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The Novikov--Boone Theorem, which is perhaps the archetypal local unsolvability result in group theory, states existence of a finitely presented group whose word problem is recursively unsolvable. Recall that the word problem asks whether there exists an algorithm to decide whether an arbitrary word in generators of the group $G$ is trivial. Closely related is the equality problem, which asks whether there exists an algorithm to distinguish between two given words in generators of the group $G$. Clearly an algorithm solving one of these problems gives rise to an algorithm solving the other, but it's not clear to me what non-existence of an algorithm implies for subsets.

Question: Given a finitely presented group $G$ with unsolvable word problem and a subset $C$ of $G$ closed under conjugation by elements in $G$ (in the case of interest $C$ is a right coset), might it happen that the equality problem is solvable in $C$? Is there a characterization of when this happens?

In a different language, $C$ is a conjugation quandle, and I'm asking whether a conjugation quandle (with its conjugation structure) might be algorithmically better behaved than the group in which it sits (with its product structure). I'm interested also in algorithmic complexity, but first in recursive solvability of the equality problem in particular. Intuitively I can't see why the quandle couldn't computationally be simpler than the group, but I don't know a good non-trivial example when this happens.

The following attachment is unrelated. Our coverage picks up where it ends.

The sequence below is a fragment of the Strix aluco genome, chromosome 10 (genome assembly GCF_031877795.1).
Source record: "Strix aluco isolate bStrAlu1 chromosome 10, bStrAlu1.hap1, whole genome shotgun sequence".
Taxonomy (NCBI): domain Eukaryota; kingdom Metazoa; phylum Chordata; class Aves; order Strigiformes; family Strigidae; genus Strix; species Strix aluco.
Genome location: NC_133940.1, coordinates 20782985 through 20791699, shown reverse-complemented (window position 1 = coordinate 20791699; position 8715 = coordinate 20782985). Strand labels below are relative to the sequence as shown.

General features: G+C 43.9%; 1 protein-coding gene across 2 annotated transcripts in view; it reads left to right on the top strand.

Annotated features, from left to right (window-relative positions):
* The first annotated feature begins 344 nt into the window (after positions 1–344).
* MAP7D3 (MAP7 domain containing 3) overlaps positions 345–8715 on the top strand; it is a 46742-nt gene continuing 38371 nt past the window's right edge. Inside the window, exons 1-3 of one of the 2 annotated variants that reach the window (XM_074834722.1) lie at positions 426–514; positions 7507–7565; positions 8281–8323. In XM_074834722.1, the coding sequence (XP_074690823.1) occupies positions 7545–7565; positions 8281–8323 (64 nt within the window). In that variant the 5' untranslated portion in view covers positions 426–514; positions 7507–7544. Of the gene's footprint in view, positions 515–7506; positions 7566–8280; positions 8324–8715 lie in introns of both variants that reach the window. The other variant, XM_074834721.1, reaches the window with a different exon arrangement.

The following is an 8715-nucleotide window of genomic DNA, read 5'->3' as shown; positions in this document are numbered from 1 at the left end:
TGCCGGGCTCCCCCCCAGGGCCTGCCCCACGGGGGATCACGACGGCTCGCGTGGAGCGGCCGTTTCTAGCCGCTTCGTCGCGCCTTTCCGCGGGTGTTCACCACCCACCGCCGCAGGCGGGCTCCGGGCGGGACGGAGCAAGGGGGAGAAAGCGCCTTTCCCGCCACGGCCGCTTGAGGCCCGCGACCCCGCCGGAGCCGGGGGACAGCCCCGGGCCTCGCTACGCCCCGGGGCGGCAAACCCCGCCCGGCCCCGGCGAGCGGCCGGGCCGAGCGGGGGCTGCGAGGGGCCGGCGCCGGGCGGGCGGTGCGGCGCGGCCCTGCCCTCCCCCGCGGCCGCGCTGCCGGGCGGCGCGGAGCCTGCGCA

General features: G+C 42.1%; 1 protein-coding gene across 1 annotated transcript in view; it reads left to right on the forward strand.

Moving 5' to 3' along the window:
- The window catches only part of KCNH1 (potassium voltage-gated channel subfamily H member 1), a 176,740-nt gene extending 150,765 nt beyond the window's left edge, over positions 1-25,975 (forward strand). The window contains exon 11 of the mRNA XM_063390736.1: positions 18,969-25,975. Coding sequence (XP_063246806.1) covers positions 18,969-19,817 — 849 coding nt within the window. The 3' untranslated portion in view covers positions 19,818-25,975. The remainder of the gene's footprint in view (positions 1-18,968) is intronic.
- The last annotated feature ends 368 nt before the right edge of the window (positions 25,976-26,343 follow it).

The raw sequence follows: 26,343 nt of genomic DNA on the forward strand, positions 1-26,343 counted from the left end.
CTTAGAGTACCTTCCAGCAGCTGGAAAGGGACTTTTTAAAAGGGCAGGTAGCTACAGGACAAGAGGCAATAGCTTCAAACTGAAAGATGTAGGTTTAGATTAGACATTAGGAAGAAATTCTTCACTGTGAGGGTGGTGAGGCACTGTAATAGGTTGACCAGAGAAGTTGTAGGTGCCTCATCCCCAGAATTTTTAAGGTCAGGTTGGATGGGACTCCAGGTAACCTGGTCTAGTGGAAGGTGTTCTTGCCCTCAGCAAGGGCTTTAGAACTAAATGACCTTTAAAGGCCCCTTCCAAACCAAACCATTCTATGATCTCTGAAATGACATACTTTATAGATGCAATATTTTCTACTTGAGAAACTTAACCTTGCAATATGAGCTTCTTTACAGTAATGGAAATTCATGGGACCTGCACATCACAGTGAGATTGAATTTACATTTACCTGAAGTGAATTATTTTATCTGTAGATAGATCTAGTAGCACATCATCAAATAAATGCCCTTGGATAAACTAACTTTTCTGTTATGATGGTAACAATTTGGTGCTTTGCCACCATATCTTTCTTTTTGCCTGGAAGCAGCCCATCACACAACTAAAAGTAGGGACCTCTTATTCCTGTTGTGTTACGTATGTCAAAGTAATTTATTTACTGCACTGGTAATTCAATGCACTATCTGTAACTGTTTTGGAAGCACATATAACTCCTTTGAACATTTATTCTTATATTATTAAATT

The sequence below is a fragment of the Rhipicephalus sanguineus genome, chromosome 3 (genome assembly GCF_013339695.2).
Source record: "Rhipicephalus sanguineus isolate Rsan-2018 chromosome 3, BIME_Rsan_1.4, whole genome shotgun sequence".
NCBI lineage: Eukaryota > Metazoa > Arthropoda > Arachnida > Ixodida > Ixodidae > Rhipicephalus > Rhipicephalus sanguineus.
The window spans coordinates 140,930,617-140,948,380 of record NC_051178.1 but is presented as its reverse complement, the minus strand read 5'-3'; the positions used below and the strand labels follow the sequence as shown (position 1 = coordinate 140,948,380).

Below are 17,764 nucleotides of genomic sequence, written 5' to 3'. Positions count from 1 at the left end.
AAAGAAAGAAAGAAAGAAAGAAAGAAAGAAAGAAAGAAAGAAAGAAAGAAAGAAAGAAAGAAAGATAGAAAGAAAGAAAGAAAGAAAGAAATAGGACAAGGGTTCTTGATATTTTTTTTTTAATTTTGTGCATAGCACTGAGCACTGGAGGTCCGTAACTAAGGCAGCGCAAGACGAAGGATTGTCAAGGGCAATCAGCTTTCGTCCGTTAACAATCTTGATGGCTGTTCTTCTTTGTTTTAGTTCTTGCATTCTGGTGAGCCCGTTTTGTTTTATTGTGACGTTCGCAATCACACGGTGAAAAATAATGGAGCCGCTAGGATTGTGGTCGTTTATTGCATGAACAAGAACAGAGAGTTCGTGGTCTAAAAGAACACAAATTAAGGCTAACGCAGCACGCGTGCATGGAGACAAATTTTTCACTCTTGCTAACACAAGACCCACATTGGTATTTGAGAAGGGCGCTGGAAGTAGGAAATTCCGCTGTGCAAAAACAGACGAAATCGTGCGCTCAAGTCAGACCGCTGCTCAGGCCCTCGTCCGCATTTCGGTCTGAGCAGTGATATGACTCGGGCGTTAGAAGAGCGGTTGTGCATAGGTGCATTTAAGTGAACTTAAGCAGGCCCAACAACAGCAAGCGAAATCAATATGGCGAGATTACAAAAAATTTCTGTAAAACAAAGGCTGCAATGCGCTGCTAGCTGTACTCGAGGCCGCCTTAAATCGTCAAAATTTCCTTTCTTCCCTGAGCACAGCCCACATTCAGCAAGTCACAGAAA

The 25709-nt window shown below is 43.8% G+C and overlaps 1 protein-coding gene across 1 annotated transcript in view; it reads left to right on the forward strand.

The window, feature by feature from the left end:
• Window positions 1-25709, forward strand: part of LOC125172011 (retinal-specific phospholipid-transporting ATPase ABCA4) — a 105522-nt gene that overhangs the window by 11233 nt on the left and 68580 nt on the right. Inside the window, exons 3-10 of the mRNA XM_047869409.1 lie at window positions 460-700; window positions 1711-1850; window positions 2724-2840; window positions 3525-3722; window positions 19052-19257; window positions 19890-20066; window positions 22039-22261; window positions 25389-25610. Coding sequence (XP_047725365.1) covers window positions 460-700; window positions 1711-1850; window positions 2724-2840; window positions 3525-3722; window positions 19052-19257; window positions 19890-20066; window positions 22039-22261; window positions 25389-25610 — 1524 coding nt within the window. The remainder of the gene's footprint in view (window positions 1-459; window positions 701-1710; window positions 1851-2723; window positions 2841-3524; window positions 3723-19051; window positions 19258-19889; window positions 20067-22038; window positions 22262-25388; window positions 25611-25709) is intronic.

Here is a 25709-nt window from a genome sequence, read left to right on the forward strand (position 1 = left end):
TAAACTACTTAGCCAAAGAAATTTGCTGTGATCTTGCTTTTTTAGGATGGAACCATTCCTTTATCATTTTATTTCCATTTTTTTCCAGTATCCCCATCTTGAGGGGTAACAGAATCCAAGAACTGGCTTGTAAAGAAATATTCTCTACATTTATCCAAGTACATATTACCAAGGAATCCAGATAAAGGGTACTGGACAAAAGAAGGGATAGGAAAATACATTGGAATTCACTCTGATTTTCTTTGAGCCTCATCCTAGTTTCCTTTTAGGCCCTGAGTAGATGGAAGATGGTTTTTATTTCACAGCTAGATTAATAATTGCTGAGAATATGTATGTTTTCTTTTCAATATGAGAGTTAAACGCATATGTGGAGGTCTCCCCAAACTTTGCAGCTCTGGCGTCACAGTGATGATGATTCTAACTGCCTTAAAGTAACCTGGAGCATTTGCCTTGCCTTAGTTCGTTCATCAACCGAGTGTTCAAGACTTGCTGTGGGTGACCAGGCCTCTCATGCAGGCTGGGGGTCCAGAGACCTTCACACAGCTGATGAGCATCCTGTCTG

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up vote 7 down vote accepted

If C is a right-coset Hg then the equality problem in C is equivalent to the word problem in H. The word problem in H can be solvable even if the word problem in G is unsolvable, as long as the membership problem for H is unsolvable.

For instance, take a group G' with unsolvable word problem and set $G= G'\times H$ where $H$ is any group with solvable word problem.

By the way, in this case the condition that Hg is conjugation-closed translates into the requirement that g is central in G'. To construct lots of interesting examples of this form you could use Ould Houcine's paper 'Embeddings in finitely presented groups which preserve the center'.

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Thank you !!!!! – Daniel Moskovich Nov 11 '12 at 8:14

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